Instruction is through two 50 minute classes (TR 13:30-14:20 in 8-160)
and one three-hour lab (W 8:30-11:20 in 8-129) per week.
The lab each week will start with a weather discussion of
the previous week, and forecast for the coming week in
the class. Additionally, students will participate in a weather
forecast game. Resources related to ENSC 408/608 can be found at the
course homepage located at
Note: If there are students in this course who, because of a disability, may have a need for special academic accommodations, please come and discuss this with us, or contact staff at the Access Resource Centre located in the Teaching and Learning Centre, Room 10-1048.
Stull (2017) (hereafter S17) is the only required reference, and is designed to complement the texts from ENSC 201, Ahrens et al. (2016) by using similar chapter organization. Holton (2004) also gives a much more in-depth treatment. Note also that an open access, electronic version of Stull's textbook (third edition) is also available through the library's online catalogue.
There will be a mid-term exam, final exam, nine marked labs, weather discussion, and forecast game participation. The labs require a formal, typed write-up, the format of which will be discussed in class. The mid-term exam is tentatively scheduled for Thursday, October 12 during the lecture period. The final exam will occur sometime during the December exam period, so no travel or employment plans should be made during this time. Assignments handed in late will normally have marks deducted, except for medical or other extraordinary circumstances. In any case, instructors must be notified of late assignments prior to the due date. Missed exams cannot be made up except on documented grounds and notification prior to exam date. Students are encouraged to work together on assignments, however independent reports must be handed in, otherwise credit will not be given. Plagiarism is a serious academic offence and will not be tolerated.
For undergraduate students, the distribution of marks will then be:
|Mid term Exam||10%|
Note that graduate students will also be required to complete a research project relevant to their areas of research to be discussed with the instructors. For graduate students, the distribution of marks will therefore be:
|Mid term Exam||10%|
Students registered to audit the course will be expected to attend lectures and participate in all of the lab activities as well. However, they will not be required to submit lab reports nor a project report, and will not write the mid-term or final exam.
|1||Sep 4||Introduction: Scope of the course. Atmospheric Scales. Atmospheric Structure. Meteorological conventions.||S17: pp 1-3, 315, 425-429|
|2||Sep 11||Preview: Idealized model of a mid-latitude cyclone;
Fundamentals: Ideal Gas Law, virtual temperature,
atmospheric statics and hydrostatic law;
laws of thermo., entropy, DALR, potential temperature
LAB 1: Internet data sources for weather analysis and forecasting. Understanding weather maps, satellite images, forecasts. Weather Discussion and Forecast Game, introduction. (/2)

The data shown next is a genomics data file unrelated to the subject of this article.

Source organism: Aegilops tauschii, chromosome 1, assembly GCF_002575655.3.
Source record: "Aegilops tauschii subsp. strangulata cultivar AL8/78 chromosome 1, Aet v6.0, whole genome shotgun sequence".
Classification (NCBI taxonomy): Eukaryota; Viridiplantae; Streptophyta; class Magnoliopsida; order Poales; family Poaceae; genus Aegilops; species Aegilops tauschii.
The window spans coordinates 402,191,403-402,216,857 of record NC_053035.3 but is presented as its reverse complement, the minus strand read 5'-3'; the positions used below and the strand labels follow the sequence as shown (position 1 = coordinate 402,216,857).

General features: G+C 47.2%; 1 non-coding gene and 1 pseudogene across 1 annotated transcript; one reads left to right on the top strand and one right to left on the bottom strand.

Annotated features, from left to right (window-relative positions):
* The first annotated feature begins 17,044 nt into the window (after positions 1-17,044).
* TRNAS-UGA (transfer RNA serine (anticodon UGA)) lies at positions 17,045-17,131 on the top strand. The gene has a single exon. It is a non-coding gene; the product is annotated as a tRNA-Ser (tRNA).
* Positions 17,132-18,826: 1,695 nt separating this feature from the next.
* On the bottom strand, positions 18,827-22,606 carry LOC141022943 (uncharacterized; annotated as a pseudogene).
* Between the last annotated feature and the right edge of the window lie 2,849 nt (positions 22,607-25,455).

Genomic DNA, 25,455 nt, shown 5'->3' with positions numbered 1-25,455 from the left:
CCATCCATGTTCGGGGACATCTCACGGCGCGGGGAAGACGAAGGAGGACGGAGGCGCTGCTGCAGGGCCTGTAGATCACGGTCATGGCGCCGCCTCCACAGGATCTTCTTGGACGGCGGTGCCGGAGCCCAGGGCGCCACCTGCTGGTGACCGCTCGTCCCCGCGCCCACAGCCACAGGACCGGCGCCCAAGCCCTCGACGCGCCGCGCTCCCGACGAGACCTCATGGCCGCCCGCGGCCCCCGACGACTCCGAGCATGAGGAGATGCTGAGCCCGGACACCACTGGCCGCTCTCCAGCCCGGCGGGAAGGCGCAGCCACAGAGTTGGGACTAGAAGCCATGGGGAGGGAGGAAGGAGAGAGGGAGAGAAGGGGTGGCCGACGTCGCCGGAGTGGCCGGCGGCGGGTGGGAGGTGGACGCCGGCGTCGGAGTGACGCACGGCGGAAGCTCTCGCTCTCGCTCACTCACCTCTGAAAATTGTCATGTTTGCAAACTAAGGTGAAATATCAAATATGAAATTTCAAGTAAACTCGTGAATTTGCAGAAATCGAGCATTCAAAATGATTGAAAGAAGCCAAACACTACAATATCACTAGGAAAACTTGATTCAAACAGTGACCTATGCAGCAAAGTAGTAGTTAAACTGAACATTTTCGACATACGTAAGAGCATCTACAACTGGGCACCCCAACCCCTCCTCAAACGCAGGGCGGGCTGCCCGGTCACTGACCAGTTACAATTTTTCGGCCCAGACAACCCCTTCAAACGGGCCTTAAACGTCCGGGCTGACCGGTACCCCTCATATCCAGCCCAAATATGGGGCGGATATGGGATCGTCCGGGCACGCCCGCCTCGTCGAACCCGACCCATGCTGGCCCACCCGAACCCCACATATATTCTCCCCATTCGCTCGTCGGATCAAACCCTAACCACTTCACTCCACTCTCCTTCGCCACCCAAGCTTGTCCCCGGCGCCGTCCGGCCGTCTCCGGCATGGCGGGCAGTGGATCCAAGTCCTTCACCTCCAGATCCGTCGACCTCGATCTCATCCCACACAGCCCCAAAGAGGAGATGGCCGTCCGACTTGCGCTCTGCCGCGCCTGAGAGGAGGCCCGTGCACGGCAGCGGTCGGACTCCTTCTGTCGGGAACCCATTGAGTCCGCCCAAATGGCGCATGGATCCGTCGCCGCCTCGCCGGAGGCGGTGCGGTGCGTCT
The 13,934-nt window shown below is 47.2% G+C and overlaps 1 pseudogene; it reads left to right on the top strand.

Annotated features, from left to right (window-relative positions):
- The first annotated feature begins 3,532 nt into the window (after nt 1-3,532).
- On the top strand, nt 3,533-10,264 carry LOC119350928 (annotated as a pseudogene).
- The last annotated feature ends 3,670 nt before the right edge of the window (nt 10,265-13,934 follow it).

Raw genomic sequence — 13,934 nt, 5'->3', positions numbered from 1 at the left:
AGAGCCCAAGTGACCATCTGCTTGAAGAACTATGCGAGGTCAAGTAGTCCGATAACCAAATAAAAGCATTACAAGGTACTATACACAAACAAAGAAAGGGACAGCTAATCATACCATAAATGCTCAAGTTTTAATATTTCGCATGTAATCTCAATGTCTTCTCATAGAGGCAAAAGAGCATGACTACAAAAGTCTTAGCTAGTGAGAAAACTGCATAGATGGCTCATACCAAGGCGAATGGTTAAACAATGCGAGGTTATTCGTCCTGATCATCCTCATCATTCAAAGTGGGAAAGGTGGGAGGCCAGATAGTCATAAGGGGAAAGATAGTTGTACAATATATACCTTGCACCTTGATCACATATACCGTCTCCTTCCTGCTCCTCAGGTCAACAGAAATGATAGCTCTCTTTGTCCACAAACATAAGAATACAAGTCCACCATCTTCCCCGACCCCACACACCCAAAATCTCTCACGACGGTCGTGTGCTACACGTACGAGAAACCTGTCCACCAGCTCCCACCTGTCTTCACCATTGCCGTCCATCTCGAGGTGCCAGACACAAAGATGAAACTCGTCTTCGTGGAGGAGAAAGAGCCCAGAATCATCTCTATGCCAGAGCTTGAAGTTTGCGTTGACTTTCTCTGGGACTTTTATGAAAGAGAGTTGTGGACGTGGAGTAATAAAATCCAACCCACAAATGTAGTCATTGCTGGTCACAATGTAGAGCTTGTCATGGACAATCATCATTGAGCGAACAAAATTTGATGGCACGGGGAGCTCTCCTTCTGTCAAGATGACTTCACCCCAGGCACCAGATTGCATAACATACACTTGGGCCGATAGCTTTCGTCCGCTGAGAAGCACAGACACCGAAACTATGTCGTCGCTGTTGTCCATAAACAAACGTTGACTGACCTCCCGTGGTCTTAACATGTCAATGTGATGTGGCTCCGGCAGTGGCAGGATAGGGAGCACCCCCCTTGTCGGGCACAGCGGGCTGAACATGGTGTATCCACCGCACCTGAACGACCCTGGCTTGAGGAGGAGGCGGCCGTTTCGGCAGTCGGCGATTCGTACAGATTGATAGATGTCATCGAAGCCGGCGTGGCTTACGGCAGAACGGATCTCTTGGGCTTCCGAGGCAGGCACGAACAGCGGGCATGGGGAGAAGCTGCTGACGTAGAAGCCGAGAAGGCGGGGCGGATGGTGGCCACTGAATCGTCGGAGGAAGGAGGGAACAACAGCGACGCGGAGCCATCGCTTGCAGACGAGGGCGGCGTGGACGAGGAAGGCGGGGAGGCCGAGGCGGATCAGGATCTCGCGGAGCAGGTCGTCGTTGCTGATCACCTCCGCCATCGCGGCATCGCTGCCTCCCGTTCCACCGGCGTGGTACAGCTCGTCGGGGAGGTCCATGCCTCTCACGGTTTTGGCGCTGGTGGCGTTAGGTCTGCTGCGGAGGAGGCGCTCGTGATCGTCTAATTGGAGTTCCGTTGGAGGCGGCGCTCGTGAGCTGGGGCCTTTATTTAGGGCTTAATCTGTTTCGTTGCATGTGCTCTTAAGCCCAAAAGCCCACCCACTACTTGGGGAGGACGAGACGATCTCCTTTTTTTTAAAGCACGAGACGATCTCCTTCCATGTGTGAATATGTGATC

|S17: pp 53-62|
|3||Sep 18||Atmospheric Thermodynamics & Stability:
Virtual Temperature. Lapse rates and stability. Tephigram.
Conservation Laws for Mass and Heat.
Atmospheric Forces: Forces in
the atmosphere and conservation of momentum.
LAB 2: Weather maps I - surface charts (/4)
|S17: pp 63-68, 119-144|
|4||Sep 25||Horizontal Motion and its variation:
Cyclostrophic winds. Thermal wind.
Hodographs and their interpretation.
Jet Streams and Jet Streaks
LAB 3: Tephigrams (/4)
|S17: Ch. 10, pp 292-314|
relative, planetary, absolute, isentropic potential vorticity.
Vorticity and Thermal Advection:
Divergence, deformation. Vorticity advection, vorticity
equation and its consequences.
LAB 4: Hodographs (/4)
|S17: Ch 11 pp 362-365|
|6||Oct 9||Vorticity - cont'd:
Short waves, long waves,
Rossby waves, Lee cyclogenesis, omega equation.
MID TERM EXAM OCT 12
|S17: Ch 13, pp 443-457|
fundamentals, types, Z-R, scans, interpretation
LAB 5: Weather maps II - Upper tropospheric analyses (/5)
|S17 p 172, 258, 351|
|8||Oct 23||Air Masses, Fronts, Cyclones and Anticyclones:
Kinematics of fronts, frontogenesis and
Lab 6: Radar imagery interpretation (/5)
|S17: Ch 12, pp 389-404, 408-414|
|9||Oct 30||Numerical Weather Prediction.
Troughs, ridges, barotropic and baroclinic instability
LAB 7: Satellite imagery interpretation (/5)
|S17: Ch 20, pp 746-762|
|10||Nov 6||Mid-Latitude Cyclone Development:
Pressure tendency and self-development.
LAB 8: Numerical weather prediction (/5)
|S17: Ch 13, pp 426-471|
|11||Nov 13||Evolution of Mid-Latitude Disturbances:
Fitting the pieces together - idealized model of a mid-latitude cyclone
LAB 9: Weather Maps III - Case Study (/6)
|S17: Ch 13, pp 426-471|
|12||Nov 20||Summer Severe Weather:
Thunderstorms, tornadoes, hurricanes.
||S17: Ch 14, pp 481-509; Ch 15 pp 545-592; Ch 16, pp 604-616, 630-637|
|13||Nov 27||Winter Severe Weather:
Blizzards, lake-effect snow, ice storms. Wrap-up and review.
||S17: Ch 7, pp 195, 208-209; Ch 13 pp 425, 434-435|